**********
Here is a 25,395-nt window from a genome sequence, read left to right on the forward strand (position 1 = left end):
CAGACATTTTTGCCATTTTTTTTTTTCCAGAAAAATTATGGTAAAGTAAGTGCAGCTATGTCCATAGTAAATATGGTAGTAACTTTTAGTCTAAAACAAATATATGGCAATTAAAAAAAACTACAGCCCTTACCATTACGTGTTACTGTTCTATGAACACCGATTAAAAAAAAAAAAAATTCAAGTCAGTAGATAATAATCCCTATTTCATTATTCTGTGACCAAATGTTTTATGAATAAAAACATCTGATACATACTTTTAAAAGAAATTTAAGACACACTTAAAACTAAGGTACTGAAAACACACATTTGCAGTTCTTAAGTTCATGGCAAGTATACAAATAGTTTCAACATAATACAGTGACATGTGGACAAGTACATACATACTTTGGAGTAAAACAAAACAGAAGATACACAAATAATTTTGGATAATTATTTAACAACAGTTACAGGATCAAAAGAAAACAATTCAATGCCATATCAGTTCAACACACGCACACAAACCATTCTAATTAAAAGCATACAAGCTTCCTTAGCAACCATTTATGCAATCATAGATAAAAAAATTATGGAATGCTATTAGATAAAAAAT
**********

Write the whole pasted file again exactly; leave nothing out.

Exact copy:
Here is a 25,395-nt window from a genome sequence, read left to right on the forward strand (position 1 = left end):
CAGACATTTTTGCCATTTTTTTTTTTCCAGAAAAATTATGGTAAAGTAAGTGCAGCTATGTCCATAGTAAATATGGTAGTAACTTTTAGTCTAAAACAAATATATGGCAATTAAAAAAAACTACAGCCCTTACCATTACGTGTTACTGTTCTATGAACACCGATTAAAAAAAAAAAAAATTCAAGTCAGTAGATAATAATCCCTATTTCATTATTCTGTGACCAAATGTTTTATGAATAAAAACATCTGATACATACTTTTAAAAGAAATTTAAGACACACTTAAAACTAAGGTACTGAAAACACACATTTGCAGTTCTTAAGTTCATGGCAAGTATACAAATAGTTTCAACATAATACAGTGACATGTGGACAAGTACATACATACTTTGGAGTAAAACAAAACAGAAGATACACAAATAATTTTGGATAATTATTTAACAACAGTTACAGGATCAAAAGAAAACAATTCAATGCCATATCAGTTCAACACACGCACACAAACCATTCTAATTAAAAGCATACAAGCTTCCTTAGCAACCATTTATGCAATCATAGATAAAAAAATTATGGAATGCTATTAGATAAAAAAT